Building A Locomotive

No, not a model one.  A friend of mine sent me this link to an amazing video of the construction of a “Princess Royal” class steam locomotive at the Crewe Works by the LMS Railway in Britain back in 1935. It is an amazing thing to watch these men building such a massive piece of complicated machinery without the aid of all the modern tools we take for granted. This is much more a work of personal ingenuity, muscle and determination than of finicky laser measurement and overbearing regulations. OK, so yes, I may be waxing a bit poetic, but it is still really cool! Next time I can’t figure out how to do some meager task with all the varied electronic tools I have at my disposal, I will think back on this construction and be humbled. And the next time you whine about your working conditions or amount of physical labor you have to do – watch this.

Random Local Track

A friend of mine made this mistake of asking me a question about local trains one day – so here is a version of the answer I gave. Note that not many people make the error in judgement of asking me these questions often.

Seaboard EngineNot many people in Charleston these days know that there used to be a train that ran through West Ashley and then down behind South Windemere Sopping Center. The walking path behind Starbucks, now known as the Charleston Greenway – even though it is being paved, is where the old rail line ran. It extended from down near Porter Gaud School, paralleled Highway 17, and ran out to meet the mainline where Main Road goes onto John’s Island.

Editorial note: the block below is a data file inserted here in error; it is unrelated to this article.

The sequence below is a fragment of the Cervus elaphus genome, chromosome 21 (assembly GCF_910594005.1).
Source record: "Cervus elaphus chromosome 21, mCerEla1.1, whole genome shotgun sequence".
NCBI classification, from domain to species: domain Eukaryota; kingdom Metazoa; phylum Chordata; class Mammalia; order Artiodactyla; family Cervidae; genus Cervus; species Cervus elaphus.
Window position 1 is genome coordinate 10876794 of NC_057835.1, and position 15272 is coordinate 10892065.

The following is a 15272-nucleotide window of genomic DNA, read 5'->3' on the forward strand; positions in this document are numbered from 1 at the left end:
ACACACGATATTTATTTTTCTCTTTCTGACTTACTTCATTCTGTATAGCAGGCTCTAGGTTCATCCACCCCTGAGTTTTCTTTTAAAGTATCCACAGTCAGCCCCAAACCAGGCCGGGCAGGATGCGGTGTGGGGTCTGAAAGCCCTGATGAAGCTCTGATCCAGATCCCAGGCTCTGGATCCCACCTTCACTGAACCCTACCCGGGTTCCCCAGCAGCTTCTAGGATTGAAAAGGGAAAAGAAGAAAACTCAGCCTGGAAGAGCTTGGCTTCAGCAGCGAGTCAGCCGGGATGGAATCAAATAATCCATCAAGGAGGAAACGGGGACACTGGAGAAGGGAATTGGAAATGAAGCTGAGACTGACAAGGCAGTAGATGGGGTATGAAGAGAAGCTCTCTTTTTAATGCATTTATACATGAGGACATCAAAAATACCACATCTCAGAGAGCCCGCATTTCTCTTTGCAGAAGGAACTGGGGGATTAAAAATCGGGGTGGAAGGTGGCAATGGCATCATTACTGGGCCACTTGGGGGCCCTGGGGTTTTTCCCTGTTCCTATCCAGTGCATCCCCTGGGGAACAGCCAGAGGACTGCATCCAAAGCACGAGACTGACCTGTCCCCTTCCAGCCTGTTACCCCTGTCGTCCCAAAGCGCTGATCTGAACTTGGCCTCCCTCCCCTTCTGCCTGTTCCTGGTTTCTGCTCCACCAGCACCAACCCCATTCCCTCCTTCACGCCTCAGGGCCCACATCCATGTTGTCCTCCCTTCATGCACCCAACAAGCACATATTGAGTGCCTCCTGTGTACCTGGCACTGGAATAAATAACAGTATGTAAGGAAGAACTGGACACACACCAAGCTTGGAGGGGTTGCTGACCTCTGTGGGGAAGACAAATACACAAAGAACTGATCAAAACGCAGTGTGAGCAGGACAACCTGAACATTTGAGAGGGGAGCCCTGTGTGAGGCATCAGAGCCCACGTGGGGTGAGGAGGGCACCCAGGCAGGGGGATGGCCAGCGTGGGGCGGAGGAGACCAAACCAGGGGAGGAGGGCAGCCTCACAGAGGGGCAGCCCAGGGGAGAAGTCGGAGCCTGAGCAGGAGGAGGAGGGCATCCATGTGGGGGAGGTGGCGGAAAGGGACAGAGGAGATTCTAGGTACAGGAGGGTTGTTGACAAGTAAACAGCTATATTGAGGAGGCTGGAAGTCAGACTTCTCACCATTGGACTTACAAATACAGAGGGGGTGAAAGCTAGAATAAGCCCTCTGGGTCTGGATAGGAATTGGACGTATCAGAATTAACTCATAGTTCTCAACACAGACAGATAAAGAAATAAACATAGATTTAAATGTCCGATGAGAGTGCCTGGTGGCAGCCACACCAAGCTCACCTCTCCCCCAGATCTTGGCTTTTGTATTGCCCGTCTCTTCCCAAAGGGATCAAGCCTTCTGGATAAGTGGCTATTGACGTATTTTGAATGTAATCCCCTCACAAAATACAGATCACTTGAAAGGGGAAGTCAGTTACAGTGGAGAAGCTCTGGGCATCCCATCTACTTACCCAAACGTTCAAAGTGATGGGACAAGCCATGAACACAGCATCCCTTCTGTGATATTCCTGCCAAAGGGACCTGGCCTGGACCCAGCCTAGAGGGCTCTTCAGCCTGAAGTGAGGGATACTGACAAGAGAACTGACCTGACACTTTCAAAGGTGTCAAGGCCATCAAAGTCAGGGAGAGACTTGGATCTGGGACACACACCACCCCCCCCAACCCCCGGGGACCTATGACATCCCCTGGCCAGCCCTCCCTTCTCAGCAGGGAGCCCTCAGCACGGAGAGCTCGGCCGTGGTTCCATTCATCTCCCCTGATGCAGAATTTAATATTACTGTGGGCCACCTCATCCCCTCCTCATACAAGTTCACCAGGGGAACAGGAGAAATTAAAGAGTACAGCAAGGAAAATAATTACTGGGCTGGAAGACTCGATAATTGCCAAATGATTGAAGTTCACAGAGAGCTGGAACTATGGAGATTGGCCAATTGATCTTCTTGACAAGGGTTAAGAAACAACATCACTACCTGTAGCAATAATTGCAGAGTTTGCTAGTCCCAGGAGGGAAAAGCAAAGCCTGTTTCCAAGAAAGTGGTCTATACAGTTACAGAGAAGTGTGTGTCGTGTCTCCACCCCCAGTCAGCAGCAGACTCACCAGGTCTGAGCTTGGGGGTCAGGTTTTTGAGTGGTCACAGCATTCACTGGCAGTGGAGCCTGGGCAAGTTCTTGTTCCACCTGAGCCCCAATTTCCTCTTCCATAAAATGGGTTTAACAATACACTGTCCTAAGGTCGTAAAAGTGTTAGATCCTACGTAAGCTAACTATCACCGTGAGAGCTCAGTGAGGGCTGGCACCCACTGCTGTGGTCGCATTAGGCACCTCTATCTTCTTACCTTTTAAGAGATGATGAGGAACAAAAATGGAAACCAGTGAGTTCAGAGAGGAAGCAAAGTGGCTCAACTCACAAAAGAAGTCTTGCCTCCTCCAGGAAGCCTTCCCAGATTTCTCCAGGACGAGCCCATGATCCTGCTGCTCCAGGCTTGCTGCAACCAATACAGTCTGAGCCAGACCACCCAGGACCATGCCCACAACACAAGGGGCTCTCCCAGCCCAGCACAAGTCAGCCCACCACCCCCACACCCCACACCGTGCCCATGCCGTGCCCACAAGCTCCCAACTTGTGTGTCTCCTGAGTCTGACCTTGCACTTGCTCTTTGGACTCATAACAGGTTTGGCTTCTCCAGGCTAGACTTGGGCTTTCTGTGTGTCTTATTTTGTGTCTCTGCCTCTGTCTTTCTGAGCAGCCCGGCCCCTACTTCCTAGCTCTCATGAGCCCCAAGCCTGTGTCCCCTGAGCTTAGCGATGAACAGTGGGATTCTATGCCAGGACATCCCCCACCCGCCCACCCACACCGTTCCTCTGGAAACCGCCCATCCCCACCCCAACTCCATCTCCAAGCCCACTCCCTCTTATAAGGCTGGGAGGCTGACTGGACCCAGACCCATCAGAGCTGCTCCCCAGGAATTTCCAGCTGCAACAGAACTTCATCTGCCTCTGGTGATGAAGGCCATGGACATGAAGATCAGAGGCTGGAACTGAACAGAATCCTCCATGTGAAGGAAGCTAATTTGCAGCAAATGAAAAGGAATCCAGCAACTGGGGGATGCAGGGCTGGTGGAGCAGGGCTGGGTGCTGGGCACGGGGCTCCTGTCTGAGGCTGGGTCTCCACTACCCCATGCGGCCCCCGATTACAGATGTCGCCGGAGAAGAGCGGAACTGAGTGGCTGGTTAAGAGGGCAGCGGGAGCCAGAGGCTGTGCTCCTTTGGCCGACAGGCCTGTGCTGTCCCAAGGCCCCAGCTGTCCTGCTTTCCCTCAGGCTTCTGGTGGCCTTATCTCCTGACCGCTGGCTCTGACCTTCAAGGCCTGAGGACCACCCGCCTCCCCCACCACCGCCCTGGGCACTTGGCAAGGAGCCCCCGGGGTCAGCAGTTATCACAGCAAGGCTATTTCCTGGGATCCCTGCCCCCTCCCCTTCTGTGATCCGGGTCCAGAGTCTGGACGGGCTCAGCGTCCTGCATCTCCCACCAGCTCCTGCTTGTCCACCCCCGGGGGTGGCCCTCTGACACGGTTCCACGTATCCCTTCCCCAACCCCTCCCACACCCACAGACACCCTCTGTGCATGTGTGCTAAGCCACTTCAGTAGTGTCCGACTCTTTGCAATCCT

Originally this was operated by the Atlantic Coast Line, but after the merger of course, it became part of the Seaboard Coast Line. This was what was known as the Croghan Branch or Spur and there is a road over by the river, next to California Dreaming, named after it.  Among other things this line transported items to a concrete factory that was over there and the Nabisco plant and warehouses that were also there when I was growing up.

And, more important to me as a kid, this spur was used to deliver Christmas trees to the Optimist Club tree lot where my father volunteered each year. The trees came down from North Carolina wrapped up tight and packed in snow. So we hot little lowcountry kids actually got to make snowballs and have snowball fights once a year when the trees came in!  Until I was in my teens that was the only snow I had ever seen.

Oh, and this all would have been the end of the 60s or very early in the 70s. The picture above is not mine and is not of the actual train – I don’t think. But it strikes a chord somewhere in my memory.

Perley A. Thomas Streetcars

The Perley A. Thomas Car Company is actually still in business today making school buses as Thomas Built Buses. This High Point, North Carolina company built some of the most recognizable trolleys in use in the United States – the street cars of the St. Charles Line in New Orleans.

Well anyway, I just picked up a nice little book of the car plans. Fourteen pages of plans and diagrams. Not bad for less than five dollars!